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Debug V8 in Node.js Core with GDB

If you contribute to Node core, you will eventually need to debug C++ code in /node/src/. If you’ve done this before, you might have noticed that GDB’s print command is not helpful when working with V8 code.

TL;DR: Use .gdbinit from V8.

(gdb) job obj   # Print v8::HeapObject*.
(gdb) jlh obj   # Print v8::Local handle.

# Somewhere in the code
v8::Local<v8::String> class_name =
    FIXED_ONE_BYTE_STRING(env->isolate(), "ContextifyScript");

# Looking at this variable in GDB
(gdb) print class_name
$1 = {val_ = 0x51eb3a0} 

We'd really like to see "ContextifyScript" mentioned in the output, not a memory address.

Node core uses V8 as its JavaScript engine. A lot of variables in V8 are either v8::Values wrapped in v8::Local handles, or v8::internal::HeapObjects wrapped in v8::internal::Handle handles. Handles are needed for the garbage collector. You’ll find v8::Locals all over the Node core sources. However, if you want to debug them, you need to do something a little more involved than just typing print.

V8 provides a gdbinit file with user-defined commands for inspecting V8 heap objects. They allow us to easily debug V8 objects. Let’s go through it step-by-step how to use these commands.

Get the gdbinit file from the V8 repo and save it as .gdbinit in your Node directory or home directory. You can also pass the file to GDB with -x. If you save it in your Node folder, you probably want to add it to .git/info/exclude.

Next, you need a debug build of Node.

# Build the Node debug build. We assume you already have the Node sources in $NODE.
$ cd $NODE
$ ./configure --debug && make -j8

Say we are working on the vm module in and need to figure out what’s going on there. We call node on a test case (or any other JavaScript file for that matter) that uses the code that we want to debug.

# Start gdb. Node_g is the debug build executable.
$ gdb --args node_g test/parallel/test-vm-context.js

Let’s set a few break points in the functions that we are interested in.

# Set a breakpoint. You can use filenames or function names. Code completion works here!
(gdb) break
Breakpoint 1 at 0x2214955: file ../src/, line 380.

(gdb) break node::ContextifyContext::GlobalPropertyQueryCallback
Breakpoint 2 at 0x2214aa2: file ../src/, line 409.

# Run until you hit a breakpoint.
(gdb) run
Starting program: ...
Breakpoint 1, node::ContextifyContext::GlobalPropertySetterCallback (property=..., value=..., args=...) at ../src/
380     ASSIGN_OR_RETURN_UNWRAP(&ctx, args.Data().As<Object>());

# If you want to set a breakpoint inside V8, don't forget the v8::internal namespace.
(gdb) b v8::internal::JSReceiver::GetPropertyAttributes
Breakpoint 3 at 0x15c4032: v8::internal::JSReceiver::GetPropertyAttributes. (2 locations)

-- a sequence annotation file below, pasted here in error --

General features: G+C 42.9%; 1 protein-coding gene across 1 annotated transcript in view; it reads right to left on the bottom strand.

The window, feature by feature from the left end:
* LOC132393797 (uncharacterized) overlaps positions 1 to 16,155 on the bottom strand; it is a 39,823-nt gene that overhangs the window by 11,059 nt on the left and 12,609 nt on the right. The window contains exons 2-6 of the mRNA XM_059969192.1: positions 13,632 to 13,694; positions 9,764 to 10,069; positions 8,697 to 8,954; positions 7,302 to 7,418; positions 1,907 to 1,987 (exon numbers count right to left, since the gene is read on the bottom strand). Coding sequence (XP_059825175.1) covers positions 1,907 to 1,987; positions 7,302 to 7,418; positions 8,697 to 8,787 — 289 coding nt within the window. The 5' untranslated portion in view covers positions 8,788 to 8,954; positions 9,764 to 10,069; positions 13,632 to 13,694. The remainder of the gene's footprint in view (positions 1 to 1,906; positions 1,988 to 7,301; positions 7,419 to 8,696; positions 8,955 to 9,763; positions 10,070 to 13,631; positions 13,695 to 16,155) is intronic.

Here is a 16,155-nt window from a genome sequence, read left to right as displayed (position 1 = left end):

Now the debugger has stopped at Breakpoint 1. The code is using the V8 API and we have several v8::Local handles. Let’s see what their values are.

# A regular print on v8::Local handles is not very helpful.
(gdb) print property
$1 = {val_ = 0x7ffed1702eb0}
(gdb) print value
$2 = {val_ = 0x7ffed1702ea8}

# To see the value of a local handle, use the jlh command provided by gdbinit. If you get "Undefined command", double check the location and name (don't forget the dot!) of your .gdbinit.
(gdb) jlh property
(gdb) jlh value
# As expected, because the test is setting foo = 3.

If we use jlh instead of print on our first example, we see the underlying string (probably what we’re interested in) and not a memory address.

# Somewhere in the code
v8::Local<v8::String> class_name =
    FIXED_ONE_BYTE_STRING(env->isolate(), "ContextifyScript");

# Looking at this variable in GDB
(gdb) print class_name
$1 = {val_ = 0x51eb3a0}

(gdb) jlh class_name

To sum up, if you want to print the content of a v8::Local handle, use jlh.

If you wonder what jlh stands for, it stands for “job local handle”. job is V8’s user-defined GDB command for printing v8::internal::HeapObjects, which are the very common objects in V8.

(gdb) job heap_object_ptr

Not V8 specific, but here are a few more helpful GDB commands. Happy debugging!

# Run until breakpoint or the end
(gdb) r
# Go to the next line.
(gdb) n
# Continue to the next breakpoint. 
(gdb) c
# Step into a function.
(gdb) s

# List all your breakpoints, enable and disable them.
(gdb) info b
(gdb) disable 3
(gdb) enable 3

# You can shorten all commands in gdb, they only need to be so long that they are unique. Like p for print. 
# Make use of tab completion, arrow up-down, reverse-i-search, and readline commands.
# Enter repeats the last command.

Thanks to Yang Guo for adding his jlh command to V8’s gdbinit and thanks to Andreas Haas for proofreading and valuable corrections.

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